Here’s what is on my radar today:
Twitter’s Missing Feature
Twitter is awesome. It makes sharing information very easy. Where it still needs improvement is in the consumption of that information. Specifically, I’d like to more easily be able to sift through tweets from friends, family or brands in a segmented way rather than all in one massive feed. The thing is, when I go to Twitter (or access it from an app), I am in different moods. Sometimes I want to find the latest tech articles, sometimes I want commentary, sometimes I am looking for humor. I’m not really a personal Twitter user (meaning I don’t use the site very much to network with friends). I’m more of a power Twitter user. I use it for business, both to find out what is happening in sectors I care about and to promote content for DailyTekk.
I recently got a comment on The Top 100 Twitter Tools of 2012 from someone asking about a better way to dig through their Twitter favorites. I gave them a link to check out, but I do which Twitter would make favorites a little more prominent and accessible as well. Oftentimes I’ll favorite a link that looks interesting that I want to read later or use the favorites as a way to bookmark something. The problem is, Twitter has buried the favorites function a few clicks too many deep and it’s a big ol’ firehouse view when you do get to it. That needs to improve. I’d spend a lot more time on the site if it did.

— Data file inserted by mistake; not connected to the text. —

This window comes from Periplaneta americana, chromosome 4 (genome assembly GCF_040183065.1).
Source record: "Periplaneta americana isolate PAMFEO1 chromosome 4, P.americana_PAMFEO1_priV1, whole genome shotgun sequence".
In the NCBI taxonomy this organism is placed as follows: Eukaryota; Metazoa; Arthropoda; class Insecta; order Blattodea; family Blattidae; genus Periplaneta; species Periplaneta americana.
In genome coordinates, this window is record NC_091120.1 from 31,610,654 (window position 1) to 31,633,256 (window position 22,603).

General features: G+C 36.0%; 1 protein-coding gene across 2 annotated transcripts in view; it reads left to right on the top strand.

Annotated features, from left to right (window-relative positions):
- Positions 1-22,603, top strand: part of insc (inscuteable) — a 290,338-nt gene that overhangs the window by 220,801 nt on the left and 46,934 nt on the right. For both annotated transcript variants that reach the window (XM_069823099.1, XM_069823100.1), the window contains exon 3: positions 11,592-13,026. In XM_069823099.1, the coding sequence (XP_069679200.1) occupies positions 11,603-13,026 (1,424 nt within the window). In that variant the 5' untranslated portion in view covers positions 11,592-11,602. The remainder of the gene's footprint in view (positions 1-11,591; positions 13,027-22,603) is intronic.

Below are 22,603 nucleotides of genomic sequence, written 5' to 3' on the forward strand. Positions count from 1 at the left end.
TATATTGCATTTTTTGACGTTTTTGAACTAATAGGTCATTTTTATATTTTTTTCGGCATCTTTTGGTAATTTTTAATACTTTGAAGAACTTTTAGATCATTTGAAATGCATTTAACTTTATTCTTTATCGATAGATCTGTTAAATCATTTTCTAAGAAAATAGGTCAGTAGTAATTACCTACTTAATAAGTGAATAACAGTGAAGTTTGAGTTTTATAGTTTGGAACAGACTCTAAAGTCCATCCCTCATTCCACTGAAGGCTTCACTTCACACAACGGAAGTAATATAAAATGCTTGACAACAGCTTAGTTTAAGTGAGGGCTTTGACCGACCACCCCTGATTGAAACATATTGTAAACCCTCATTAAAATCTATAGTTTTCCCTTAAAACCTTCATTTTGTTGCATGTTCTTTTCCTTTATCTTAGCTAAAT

App.net; Any Good?
Speaking of Twitter… I’ve been hearing a lot about App.net recently. It’s supposed to be an awesome Twitter competitor/alternative. The main difference is that it is a paid service. It costs $50 per year to use the service. Now I know a bunch of tech fanatics out there can’t say enough about how awesome it will be to have a realtime sharing service with no ads or promotions in place calling it a purer, cleaner experience, but… will the masses adopt the service at that price? I kind of doubt it. People are used to paying a couple of bucks at most for a smartphone app these days… it’s not like the old days when software cost a lot more and you picked it up at Best Buy or Office ...